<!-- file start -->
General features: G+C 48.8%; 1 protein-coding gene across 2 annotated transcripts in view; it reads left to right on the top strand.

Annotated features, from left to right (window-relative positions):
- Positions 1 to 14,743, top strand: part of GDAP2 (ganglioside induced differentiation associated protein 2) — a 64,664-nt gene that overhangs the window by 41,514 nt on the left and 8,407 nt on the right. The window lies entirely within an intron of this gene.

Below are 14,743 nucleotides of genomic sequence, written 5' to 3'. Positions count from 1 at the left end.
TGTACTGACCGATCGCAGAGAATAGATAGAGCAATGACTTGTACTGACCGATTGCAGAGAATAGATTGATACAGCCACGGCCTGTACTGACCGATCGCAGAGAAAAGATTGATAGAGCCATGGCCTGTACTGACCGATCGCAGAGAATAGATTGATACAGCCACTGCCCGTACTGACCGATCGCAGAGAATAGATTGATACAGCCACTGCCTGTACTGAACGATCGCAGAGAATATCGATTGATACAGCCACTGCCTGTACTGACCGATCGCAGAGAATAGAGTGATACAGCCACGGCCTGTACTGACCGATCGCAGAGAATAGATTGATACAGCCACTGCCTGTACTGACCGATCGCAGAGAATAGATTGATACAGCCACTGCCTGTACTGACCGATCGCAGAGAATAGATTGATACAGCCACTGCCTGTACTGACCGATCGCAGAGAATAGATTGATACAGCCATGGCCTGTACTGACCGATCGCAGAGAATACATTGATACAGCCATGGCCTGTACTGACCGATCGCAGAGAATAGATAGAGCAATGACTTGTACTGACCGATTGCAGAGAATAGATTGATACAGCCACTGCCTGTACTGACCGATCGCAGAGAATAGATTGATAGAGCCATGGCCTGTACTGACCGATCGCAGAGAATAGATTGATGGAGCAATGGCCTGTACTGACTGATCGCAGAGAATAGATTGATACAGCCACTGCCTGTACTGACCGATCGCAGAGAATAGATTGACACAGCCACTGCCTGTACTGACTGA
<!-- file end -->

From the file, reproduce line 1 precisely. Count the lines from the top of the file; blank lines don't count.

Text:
General features: G+C 48.8%; 1 protein-coding gene across 2 annotated transcripts in view; it reads left to right on the top strand.